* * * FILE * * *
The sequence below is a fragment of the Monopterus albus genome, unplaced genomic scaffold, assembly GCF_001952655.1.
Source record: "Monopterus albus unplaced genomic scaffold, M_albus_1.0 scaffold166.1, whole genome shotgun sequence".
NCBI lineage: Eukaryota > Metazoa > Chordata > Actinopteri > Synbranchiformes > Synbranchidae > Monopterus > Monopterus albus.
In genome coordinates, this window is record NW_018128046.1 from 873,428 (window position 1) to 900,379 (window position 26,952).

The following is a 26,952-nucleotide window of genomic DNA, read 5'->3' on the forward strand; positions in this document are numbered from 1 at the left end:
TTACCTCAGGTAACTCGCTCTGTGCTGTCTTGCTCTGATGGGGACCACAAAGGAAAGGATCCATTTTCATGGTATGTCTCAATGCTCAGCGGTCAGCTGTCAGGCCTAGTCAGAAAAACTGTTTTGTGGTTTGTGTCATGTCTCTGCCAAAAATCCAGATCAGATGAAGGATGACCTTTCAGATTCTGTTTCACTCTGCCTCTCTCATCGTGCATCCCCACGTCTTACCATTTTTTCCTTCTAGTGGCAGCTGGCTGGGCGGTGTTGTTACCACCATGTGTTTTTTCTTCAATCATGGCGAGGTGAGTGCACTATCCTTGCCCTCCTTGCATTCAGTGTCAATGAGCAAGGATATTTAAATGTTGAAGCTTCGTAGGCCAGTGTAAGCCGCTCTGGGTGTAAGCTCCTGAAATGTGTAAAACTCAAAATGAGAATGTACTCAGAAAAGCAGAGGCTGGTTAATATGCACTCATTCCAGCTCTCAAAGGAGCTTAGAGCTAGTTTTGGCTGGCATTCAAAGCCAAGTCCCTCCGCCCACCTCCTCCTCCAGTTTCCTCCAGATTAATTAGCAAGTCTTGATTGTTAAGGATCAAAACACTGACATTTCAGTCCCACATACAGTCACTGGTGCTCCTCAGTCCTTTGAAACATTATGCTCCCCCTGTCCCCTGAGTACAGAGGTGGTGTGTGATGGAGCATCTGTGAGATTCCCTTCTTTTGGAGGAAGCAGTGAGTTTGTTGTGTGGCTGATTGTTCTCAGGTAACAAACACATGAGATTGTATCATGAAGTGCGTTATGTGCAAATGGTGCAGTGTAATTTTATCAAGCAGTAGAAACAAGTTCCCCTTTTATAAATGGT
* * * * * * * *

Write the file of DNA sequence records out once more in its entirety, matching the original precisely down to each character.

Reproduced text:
The sequence below is a fragment of the Monopterus albus genome, unplaced genomic scaffold, assembly GCF_001952655.1.
Source record: "Monopterus albus unplaced genomic scaffold, M_albus_1.0 scaffold166.1, whole genome shotgun sequence".
NCBI lineage: Eukaryota > Metazoa > Chordata > Actinopteri > Synbranchiformes > Synbranchidae > Monopterus > Monopterus albus.
In genome coordinates, this window is record NW_018128046.1 from 873,428 (window position 1) to 900,379 (window position 26,952).

The following is a 26,952-nucleotide window of genomic DNA, read 5'->3' on the forward strand; positions in this document are numbered from 1 at the left end:
TTACCTCAGGTAACTCGCTCTGTGCTGTCTTGCTCTGATGGGGACCACAAAGGAAAGGATCCATTTTCATGGTATGTCTCAATGCTCAGCGGTCAGCTGTCAGGCCTAGTCAGAAAAACTGTTTTGTGGTTTGTGTCATGTCTCTGCCAAAAATCCAGATCAGATGAAGGATGACCTTTCAGATTCTGTTTCACTCTGCCTCTCTCATCGTGCATCCCCACGTCTTACCATTTTTTCCTTCTAGTGGCAGCTGGCTGGGCGGTGTTGTTACCACCATGTGTTTTTTCTTCAATCATGGCGAGGTGAGTGCACTATCCTTGCCCTCCTTGCATTCAGTGTCAATGAGCAAGGATATTTAAATGTTGAAGCTTCGTAGGCCAGTGTAAGCCGCTCTGGGTGTAAGCTCCTGAAATGTGTAAAACTCAAAATGAGAATGTACTCAGAAAAGCAGAGGCTGGTTAATATGCACTCATTCCAGCTCTCAAAGGAGCTTAGAGCTAGTTTTGGCTGGCATTCAAAGCCAAGTCCCTCCGCCCACCTCCTCCTCCAGTTTCCTCCAGATTAATTAGCAAGTCTTGATTGTTAAGGATCAAAACACTGACATTTCAGTCCCACATACAGTCACTGGTGCTCCTCAGTCCTTTGAAACATTATGCTCCCCCTGTCCCCTGAGTACAGAGGTGGTGTGTGATGGAGCATCTGTGAGATTCCCTTCTTTTGGAGGAAGCAGTGAGTTTGTTGTGTGGCTGATTGTTCTCAGGTAACAAACACATGAGATTGTATCATGAAGTGCGTTATGTGCAAATGGTGCAGTGTAATTTTATCAAGCAGTAGAAACAAGTTCCCCTTTTATAAATGGT